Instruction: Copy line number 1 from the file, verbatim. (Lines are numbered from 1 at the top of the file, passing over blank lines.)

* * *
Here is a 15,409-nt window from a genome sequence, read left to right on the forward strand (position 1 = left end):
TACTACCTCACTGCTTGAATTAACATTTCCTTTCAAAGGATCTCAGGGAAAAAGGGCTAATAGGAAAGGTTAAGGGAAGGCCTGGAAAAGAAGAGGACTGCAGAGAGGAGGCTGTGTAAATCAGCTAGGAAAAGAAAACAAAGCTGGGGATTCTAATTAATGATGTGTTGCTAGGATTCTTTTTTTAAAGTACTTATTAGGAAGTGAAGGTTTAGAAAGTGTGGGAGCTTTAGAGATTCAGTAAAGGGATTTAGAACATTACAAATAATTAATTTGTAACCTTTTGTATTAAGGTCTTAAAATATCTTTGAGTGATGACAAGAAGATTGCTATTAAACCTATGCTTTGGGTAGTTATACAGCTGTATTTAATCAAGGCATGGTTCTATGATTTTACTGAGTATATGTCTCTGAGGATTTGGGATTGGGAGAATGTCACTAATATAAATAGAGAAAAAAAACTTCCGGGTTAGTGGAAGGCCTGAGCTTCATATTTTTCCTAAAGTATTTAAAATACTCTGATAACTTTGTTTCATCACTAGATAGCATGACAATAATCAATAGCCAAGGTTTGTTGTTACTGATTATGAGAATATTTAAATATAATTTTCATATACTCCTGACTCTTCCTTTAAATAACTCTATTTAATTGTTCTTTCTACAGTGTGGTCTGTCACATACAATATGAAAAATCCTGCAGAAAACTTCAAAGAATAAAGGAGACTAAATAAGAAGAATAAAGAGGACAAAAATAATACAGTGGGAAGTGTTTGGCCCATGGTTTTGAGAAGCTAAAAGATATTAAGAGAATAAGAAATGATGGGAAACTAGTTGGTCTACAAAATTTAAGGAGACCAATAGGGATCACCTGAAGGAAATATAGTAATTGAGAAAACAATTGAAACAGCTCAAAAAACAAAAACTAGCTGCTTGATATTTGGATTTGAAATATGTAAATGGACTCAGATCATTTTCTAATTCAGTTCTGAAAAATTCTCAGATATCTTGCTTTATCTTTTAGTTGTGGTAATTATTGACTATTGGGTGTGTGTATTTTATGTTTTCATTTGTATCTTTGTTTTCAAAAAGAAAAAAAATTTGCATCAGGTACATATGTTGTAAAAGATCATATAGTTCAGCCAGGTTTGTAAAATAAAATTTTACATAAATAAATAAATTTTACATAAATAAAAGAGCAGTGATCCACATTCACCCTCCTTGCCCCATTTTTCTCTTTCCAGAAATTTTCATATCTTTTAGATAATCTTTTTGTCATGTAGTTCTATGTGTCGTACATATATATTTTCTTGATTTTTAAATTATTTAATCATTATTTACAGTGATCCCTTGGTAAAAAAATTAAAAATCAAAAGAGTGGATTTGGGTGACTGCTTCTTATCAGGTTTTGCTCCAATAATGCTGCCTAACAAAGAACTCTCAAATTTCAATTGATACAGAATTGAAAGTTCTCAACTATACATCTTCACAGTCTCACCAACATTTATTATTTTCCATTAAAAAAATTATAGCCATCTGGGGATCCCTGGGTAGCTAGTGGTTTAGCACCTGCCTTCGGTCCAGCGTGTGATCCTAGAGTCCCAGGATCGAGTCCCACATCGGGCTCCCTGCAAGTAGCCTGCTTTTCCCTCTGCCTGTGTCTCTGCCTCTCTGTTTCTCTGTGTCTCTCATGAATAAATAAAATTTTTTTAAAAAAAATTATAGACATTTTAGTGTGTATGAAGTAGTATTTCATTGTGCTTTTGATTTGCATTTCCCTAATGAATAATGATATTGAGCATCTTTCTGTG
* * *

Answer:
Here is a 15,409-nt window from a genome sequence, read left to right on the forward strand (position 1 = left end):